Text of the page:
Types and Usage

Nose: Facts, Function & Diseases

The human nose is more than just a flap of flesh and cartilage on the front of the face. Besides being part of the respiratory system that inhales oxygen and exhales carbon dioxide, the nose also contributes to other important functions, such as hearing and tasting.

Size and shape

Human noses can have a wide array of shapes and sizes due to genetics and injuries. Men generally have larger noses than women, researchers say. According to the Guinness Book of World Records, the largest human nose on a living person belongs to Mehmet Ozyurek of Turkey. His nose is 3.46 inches (8.8 centimeters) long from the bridge to the tip.


The two openings in the nose care called nostrils, or napes. They lead to two nasal cavities that are separated by the septum, a wall of cartilage. Inside the face is an intricate system of canals and pockets of air called sinus cavities. Sinus cavities span all the way to the back of the skull, right above the oral cavity, within the cheekbones and between the eyes and brows. All of these areas are responsible, at least in part, for breathing, smelling, tasting and immune system defense.

Snot and boogers

The nose is also the first line of defense against sickness. The nose is lined with fine, hair-like projections known as cilia. The sinuses are lined with mucus-making cells. The mucus (or “snot”) keeps the nose from drying out. Together, cilia and snot collect dust, bacteria and other debris before they can enter the rest of the body.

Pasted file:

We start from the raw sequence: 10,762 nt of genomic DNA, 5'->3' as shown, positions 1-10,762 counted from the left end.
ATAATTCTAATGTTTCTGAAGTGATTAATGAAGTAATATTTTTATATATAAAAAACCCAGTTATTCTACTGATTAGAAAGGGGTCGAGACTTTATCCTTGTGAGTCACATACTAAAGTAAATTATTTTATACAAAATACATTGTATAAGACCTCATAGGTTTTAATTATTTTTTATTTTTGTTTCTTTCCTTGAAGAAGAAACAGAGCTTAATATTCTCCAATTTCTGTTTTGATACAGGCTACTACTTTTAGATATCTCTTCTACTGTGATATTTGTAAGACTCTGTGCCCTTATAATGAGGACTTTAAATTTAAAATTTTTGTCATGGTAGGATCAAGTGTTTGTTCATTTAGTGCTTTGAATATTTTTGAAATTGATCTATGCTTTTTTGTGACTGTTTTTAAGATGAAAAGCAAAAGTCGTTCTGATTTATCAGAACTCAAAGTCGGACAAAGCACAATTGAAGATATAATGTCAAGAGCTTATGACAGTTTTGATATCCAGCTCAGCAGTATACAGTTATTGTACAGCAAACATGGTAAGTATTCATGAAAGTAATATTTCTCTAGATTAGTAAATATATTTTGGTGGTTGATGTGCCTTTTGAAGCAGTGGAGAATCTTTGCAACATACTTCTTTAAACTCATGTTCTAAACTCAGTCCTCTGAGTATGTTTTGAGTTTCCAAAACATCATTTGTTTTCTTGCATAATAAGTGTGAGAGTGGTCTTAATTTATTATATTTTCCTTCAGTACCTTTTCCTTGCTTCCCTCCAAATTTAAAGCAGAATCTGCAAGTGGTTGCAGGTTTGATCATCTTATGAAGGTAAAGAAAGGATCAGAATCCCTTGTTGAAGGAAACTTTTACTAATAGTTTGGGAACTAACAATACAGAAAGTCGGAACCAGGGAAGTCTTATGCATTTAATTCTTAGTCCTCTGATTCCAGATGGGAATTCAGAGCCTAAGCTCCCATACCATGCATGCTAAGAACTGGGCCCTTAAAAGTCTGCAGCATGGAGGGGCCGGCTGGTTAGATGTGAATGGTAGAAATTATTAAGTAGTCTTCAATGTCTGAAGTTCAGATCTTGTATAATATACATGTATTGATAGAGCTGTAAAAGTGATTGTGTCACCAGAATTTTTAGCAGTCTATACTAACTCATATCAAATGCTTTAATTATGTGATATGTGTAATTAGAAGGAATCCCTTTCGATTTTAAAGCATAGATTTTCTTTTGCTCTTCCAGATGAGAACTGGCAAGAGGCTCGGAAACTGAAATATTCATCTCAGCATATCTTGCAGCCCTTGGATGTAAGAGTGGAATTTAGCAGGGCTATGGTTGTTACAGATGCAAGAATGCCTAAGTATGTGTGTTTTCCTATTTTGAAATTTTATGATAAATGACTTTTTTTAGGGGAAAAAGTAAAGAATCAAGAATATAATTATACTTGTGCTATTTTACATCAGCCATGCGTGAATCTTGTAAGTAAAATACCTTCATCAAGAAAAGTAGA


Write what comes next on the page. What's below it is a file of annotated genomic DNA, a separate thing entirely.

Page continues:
Other senses

Without the nose, the body wouldn’t be able to taste food nearly as well. What humans call “taste” is actually a mixture of different sensations. One of the sensations is smell. When food is eaten, the nose smells the food and sends information to the mouth in a process called olfactory referral. This is why those with a cold or other nose condition finds that food lacks flavor.

Diseases & conditions

Since the nose is complex, there are many things that can go wrong. “The most common ailments people come to our office with are difficulty breathing through the nose, nasal obstruction, nasal allergies, chronic sinus infections, and nasal polyps. Another thing we’re seeing more of is people coming in for a poor sense of smell.

The most common cause for the loss of the sense of smell is a viral infection, like a cold, Kanowitz told Live Science. Sinus infections, nasal polyps, tobacco use, head trauma and, in exceedingly rare instances, tumors, may also cause smell loss. Some loss of smell also occurs during the natural aging process, much akin to visual and hearing loss.

Things coming out of the nose can be a problem. A runny nose is caused by the production of mucus in the nose. Bloody noses are caused when the tiny blood vessels in the nose break due to dry air, irritants, chemicals, impacts to the nose and various other factors.


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